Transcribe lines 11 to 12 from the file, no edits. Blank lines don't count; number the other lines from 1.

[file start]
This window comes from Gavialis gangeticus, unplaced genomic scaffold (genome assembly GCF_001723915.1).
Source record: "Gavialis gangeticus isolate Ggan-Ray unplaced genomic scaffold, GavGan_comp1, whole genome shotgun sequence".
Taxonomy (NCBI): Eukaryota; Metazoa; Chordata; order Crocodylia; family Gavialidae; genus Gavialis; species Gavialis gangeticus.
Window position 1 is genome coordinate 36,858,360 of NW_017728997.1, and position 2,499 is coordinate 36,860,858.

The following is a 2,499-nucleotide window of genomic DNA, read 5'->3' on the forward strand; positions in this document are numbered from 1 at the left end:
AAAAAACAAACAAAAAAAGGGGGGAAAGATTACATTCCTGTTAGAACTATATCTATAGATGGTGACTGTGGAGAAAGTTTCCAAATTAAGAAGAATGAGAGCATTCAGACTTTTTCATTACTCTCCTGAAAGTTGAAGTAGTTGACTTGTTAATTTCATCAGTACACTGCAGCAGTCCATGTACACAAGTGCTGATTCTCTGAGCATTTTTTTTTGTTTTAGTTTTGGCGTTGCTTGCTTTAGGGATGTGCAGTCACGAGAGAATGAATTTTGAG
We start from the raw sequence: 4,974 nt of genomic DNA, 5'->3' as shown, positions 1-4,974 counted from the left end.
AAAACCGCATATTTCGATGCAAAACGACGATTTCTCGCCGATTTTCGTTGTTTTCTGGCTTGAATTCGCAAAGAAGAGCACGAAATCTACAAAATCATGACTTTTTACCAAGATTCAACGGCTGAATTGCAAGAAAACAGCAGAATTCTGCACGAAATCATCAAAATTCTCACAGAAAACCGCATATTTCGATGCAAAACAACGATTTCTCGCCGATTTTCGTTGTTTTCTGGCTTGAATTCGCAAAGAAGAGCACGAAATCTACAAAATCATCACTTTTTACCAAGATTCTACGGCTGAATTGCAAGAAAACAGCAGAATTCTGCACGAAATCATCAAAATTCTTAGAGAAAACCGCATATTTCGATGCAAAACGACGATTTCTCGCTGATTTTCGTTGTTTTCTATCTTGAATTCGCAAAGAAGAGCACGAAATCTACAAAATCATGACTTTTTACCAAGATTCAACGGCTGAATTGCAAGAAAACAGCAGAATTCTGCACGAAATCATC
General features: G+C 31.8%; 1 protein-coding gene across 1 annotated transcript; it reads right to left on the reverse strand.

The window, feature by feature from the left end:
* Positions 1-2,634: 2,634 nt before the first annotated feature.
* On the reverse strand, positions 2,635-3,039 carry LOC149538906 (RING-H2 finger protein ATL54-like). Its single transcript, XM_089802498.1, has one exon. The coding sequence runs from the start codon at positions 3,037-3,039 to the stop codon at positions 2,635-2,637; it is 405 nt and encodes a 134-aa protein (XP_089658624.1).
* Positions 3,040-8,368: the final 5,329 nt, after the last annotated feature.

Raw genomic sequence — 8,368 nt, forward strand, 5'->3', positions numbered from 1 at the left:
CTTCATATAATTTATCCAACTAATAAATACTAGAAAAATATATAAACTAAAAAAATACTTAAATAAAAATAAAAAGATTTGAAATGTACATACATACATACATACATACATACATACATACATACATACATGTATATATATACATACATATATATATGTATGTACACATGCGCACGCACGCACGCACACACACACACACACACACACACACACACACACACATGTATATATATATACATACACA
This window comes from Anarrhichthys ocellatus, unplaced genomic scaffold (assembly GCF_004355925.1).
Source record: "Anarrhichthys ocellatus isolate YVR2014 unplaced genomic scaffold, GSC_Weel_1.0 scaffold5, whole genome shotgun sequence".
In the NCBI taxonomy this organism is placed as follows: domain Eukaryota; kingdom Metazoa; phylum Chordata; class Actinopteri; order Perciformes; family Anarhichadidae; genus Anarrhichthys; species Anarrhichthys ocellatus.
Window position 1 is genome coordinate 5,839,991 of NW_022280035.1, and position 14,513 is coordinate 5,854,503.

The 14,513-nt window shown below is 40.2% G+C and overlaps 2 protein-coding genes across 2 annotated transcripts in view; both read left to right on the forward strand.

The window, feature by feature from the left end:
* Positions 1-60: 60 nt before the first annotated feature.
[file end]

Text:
* Positions 1-2,634: 2,634 nt before the first annotated feature.
* On the reverse strand, positions 2,635-3,039 carry LOC149538906 (RING-H2 finger protein ATL54-like). Its single transcript, XM_089802498.1, has one exon. The coding sequence runs from the start codon at positions 3,037-3,039 to the stop codon at positions 2,635-2,637; it is 405 nt and encodes a 134-aa protein (XP_089658624.1).